However, being-multi-skilled is not shorthand for lacking a deep talent in at least one area. Simply being a generalist won’t get you hired. At least until the typical agency staffing plan gets reinvented. Most plans don’t include generalist or multi-skilled as a job description. They list all the usual positions, from account management to studio artist. A client agrees to pay for a certain number of FTE’s and that determines who gets hired and put on the business. And at the end of the day writers still have to write, designers have to design, and animators have to animate. The objective is to master your craft and learn enough about the other roles and functions that can make you better at yours.
Share your thoughts. Working somewhere that welcomes or demands multi-skilled contributions? Or frustrated in a company that still compartmentalizes people?
This is both exactly right and a dangerous trap.
Curiosity is essential, but it's too easy to become someone who is adequate at a wide range of tasks but really valuable at none.
My advice to people starting out is to be curious about everything, but stay focused on developing your core talent.
Peter Drucker (as usual) said it best: "We all have a vast number of areas in which we have no talent or skill and little chance of becoming even mediocre. In those areas a knowledge workers should not take on work, jobs and assignments. It takes far more energy to improve from incompetence to mediocrity than it takes to improve from first-rate performance to excellence.”
Tom, actually I agree. If we spend all our time following our curiosities we'll never find our dreams. At some point you have to assess, what do I contribute to this constantly changing ecosystem of marketing communications? To wit: http://admajoremblog.blogspot.com/2010/08/we-will-always-need-specialists.html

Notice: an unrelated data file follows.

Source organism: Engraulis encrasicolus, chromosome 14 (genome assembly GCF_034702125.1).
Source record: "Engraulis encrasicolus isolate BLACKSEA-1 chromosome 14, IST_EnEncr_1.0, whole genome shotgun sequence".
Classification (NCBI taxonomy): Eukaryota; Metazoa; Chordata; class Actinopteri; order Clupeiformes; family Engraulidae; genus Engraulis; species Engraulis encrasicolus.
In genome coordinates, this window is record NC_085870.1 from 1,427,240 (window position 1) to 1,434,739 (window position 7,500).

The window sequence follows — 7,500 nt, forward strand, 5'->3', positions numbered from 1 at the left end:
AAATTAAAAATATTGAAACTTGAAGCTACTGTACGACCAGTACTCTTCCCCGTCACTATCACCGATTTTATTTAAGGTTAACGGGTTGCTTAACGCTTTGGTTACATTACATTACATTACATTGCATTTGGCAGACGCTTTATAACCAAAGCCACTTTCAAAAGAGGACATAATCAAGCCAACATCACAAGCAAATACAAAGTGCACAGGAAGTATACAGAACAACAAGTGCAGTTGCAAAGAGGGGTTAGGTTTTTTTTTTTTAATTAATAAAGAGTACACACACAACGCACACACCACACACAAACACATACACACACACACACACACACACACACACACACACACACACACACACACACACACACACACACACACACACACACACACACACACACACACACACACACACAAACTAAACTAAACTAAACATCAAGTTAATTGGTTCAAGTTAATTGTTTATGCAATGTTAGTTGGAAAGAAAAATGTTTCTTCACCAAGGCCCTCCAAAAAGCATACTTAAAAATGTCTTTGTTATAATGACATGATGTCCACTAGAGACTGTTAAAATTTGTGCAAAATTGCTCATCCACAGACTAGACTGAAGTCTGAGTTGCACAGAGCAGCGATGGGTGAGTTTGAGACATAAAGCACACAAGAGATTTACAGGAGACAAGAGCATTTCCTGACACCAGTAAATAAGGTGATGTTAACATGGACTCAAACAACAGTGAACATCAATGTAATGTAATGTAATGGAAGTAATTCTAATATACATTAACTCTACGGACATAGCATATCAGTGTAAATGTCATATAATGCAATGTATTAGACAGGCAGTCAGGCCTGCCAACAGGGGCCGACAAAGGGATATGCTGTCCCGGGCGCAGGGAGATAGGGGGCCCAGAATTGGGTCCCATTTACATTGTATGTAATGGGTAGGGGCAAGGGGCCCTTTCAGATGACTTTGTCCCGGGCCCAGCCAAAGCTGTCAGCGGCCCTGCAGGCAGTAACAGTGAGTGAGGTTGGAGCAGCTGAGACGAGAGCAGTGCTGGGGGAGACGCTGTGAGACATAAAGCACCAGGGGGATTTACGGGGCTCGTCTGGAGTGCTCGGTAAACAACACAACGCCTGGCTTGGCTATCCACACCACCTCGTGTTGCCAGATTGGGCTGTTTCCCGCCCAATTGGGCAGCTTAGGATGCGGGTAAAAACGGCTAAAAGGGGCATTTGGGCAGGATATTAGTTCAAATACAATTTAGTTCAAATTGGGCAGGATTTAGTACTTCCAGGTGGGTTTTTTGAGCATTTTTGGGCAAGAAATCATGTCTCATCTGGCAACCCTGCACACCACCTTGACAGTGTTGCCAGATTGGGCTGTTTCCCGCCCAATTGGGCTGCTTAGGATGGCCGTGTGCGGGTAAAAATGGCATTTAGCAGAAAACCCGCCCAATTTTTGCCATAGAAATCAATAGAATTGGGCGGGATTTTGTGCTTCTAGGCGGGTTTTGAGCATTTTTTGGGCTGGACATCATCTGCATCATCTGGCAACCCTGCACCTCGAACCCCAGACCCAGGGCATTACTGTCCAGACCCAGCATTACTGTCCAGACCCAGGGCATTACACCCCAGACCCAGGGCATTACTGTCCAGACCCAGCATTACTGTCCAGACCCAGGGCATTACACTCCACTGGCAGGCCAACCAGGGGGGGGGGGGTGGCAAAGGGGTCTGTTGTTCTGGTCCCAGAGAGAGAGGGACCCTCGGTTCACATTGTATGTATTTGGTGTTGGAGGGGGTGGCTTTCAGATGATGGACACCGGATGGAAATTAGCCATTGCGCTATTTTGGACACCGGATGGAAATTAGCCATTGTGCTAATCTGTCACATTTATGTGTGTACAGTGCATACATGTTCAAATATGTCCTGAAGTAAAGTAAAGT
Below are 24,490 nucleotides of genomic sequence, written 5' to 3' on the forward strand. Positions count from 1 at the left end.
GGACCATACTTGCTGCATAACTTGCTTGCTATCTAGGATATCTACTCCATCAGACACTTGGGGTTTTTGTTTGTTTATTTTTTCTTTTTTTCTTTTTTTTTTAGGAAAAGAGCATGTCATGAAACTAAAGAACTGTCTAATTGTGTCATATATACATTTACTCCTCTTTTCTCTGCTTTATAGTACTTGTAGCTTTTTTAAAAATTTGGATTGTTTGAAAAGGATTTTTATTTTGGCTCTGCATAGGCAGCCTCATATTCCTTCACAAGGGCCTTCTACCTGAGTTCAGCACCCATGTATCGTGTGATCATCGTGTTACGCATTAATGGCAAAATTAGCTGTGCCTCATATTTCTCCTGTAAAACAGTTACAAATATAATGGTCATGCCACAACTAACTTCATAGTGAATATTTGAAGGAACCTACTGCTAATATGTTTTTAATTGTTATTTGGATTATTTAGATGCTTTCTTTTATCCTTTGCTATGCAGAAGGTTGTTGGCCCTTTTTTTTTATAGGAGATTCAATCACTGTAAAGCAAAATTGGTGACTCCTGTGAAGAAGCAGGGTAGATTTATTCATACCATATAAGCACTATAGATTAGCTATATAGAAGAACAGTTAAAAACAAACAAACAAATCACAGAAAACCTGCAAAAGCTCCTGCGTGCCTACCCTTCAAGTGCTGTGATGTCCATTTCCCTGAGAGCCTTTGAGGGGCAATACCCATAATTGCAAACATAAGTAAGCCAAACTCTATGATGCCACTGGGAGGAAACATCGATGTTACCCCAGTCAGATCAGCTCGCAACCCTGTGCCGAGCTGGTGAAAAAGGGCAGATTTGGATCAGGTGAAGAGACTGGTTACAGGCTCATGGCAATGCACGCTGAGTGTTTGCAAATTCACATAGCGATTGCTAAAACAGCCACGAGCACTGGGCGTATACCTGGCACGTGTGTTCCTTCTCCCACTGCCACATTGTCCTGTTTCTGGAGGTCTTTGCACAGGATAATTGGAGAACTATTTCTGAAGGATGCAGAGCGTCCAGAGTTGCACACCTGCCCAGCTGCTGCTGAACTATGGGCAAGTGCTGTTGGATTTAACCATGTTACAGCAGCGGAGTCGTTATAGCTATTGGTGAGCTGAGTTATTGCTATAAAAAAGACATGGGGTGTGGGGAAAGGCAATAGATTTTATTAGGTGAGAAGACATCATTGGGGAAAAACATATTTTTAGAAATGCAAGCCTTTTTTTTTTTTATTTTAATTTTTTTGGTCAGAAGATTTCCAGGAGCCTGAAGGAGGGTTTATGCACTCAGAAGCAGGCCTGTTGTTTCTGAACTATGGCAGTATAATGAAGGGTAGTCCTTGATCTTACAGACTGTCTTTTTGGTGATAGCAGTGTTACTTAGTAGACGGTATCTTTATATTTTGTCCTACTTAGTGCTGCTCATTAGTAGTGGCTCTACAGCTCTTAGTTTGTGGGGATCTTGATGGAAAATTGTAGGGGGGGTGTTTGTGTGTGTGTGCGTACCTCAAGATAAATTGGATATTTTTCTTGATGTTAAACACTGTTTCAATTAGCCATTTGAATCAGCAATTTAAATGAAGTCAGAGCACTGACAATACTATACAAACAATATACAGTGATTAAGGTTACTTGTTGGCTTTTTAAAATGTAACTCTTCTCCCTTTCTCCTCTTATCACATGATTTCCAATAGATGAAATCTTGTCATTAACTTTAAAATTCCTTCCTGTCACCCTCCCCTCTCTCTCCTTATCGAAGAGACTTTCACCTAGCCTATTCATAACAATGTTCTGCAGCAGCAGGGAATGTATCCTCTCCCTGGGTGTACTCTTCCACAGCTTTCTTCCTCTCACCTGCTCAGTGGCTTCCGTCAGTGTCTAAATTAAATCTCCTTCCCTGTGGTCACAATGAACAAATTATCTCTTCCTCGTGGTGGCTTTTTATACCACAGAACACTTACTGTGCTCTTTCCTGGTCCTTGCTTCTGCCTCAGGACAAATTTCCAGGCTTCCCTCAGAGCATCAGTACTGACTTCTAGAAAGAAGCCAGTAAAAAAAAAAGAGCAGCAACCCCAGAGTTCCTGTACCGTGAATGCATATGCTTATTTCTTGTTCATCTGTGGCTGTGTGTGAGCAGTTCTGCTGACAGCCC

SteveS1 Loved your post. Young specialists tend to fall in love with his or her specialty and view it as the center of the universe. With business maturity, we should begin to understand how our specialty fits in with others -- and develop a sense of relative strengths and weaknesses of each specialty. For me it's less about being able to play every role, and more about understanding and respecting how each role contributes. The only way to do that is to ask good questions and listen carefully to the answers.
tomcunniff Good point. And there are those who use this thinking as an excuse for not being great at anything. Need both. Vertical axis - expertise. Horizontal axis - range.
edwardboches I like "Vertical axis - expertise. Horizontal axis - range" very much. For me, this captures exactly the point.
As a creative director working for many advertising and marketing agencies I have seen a real need for people who can cut across the silos and deliver a joined up solution. The new creative thinker needs to understand the part that data can play as well as headlines, image, storytelling and all the other good stuff. It seems to transpire that a healthy dose of curiosity makes for a well rounded creative leader. The alternative is to keep sending the idea from department to department until the idea is killed by a combination of 'not invented here' syndrome and 'committee' thinking.